David O'Doherty: Big Time

Based on a gauge adapted from his previous call-centre telemarketing experience, David O’Doherty rates being a professional stand-up as an eight out of ten, with two points dropped because it can be “kind of stressful sometimes”. It’s a trying job, he says, but it can be easy to forget how comparatively good he (and the rest of us) have it, given the number of atrocities that are at risk of taking place each day throughout the world. It might ultimately be for the best if the human race was to petition Kim Jong Un to launch a nuclear strike to put us all out of our misery.

The material is more long-form than that with which he made his name, but O’Doherty still packs in gags for the 140-character generation

Big Time marks another step in David O’Doherty’s move from the whimsy of his earlier work to the more world-weary tones of his past few shows. Whether it’s discussing the end of the human species, the vacuous nature of PR, or the state of modern Ireland, O’Doherty has developed his own brand of cynicism that balances well his trademark sugary ephemera.

The material is more long-form than that with which he made his name, but O’Doherty still packs in gags for the 140-character generation, including his various app ideas, the Aldi approach to shopkeeping, and a throwaway ditty about famous people performing mundane tasks. And of course there are a few of his signature songs thrown in for good measure. The middle-eight section of the number in which he re-imagines how his life would have played out had he stayed in telemarketing is as succinct a representation of ‘below the line’ online culture as you’re likely to get, while the tune charting his disastrous encounter with a fan named Jessie is catchy in the extreme.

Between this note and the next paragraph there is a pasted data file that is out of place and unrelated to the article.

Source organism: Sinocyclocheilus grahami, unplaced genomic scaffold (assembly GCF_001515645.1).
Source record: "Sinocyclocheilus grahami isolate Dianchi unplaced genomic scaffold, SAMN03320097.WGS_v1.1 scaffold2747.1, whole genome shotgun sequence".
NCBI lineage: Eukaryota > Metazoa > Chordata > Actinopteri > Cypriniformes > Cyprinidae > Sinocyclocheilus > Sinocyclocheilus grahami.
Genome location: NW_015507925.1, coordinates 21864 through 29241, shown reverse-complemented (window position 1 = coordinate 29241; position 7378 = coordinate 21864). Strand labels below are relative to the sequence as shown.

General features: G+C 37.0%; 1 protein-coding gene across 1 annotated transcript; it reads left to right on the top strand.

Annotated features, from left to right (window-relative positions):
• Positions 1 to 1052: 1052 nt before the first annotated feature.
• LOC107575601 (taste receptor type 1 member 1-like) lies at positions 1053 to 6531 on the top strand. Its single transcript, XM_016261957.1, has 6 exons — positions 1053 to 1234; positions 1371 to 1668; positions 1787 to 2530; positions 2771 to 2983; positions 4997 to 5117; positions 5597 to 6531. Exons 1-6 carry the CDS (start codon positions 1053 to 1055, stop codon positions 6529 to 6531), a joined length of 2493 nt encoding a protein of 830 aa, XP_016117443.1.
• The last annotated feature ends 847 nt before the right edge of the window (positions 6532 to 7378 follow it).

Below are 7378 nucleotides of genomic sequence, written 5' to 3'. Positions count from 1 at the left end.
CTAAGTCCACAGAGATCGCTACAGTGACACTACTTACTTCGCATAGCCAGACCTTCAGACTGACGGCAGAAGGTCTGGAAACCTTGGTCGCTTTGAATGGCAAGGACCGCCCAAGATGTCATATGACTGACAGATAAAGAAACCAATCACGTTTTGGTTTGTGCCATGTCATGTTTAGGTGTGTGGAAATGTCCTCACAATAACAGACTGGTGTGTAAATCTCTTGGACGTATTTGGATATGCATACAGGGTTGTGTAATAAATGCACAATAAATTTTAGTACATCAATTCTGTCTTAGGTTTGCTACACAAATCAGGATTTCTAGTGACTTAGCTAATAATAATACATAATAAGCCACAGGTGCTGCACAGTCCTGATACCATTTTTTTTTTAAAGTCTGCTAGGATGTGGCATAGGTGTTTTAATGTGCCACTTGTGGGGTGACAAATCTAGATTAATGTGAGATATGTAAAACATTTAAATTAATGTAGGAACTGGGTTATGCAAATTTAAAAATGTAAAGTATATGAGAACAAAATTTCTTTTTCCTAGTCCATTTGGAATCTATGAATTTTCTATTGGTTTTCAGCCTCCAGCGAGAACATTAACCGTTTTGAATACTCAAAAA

Life for O’Doherty is, on balance, OK. You have to take the funny where you can find it – for audiences Big Time is as good a place to start as any. 

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The Blurb

David O'Doherty – the Aldi Bublé, the Ryanair Enya – is delighted to present a brand new hour of talking and songs in a haunted Victorian hall on a hill with portraits of men who look like cocker spaniels.

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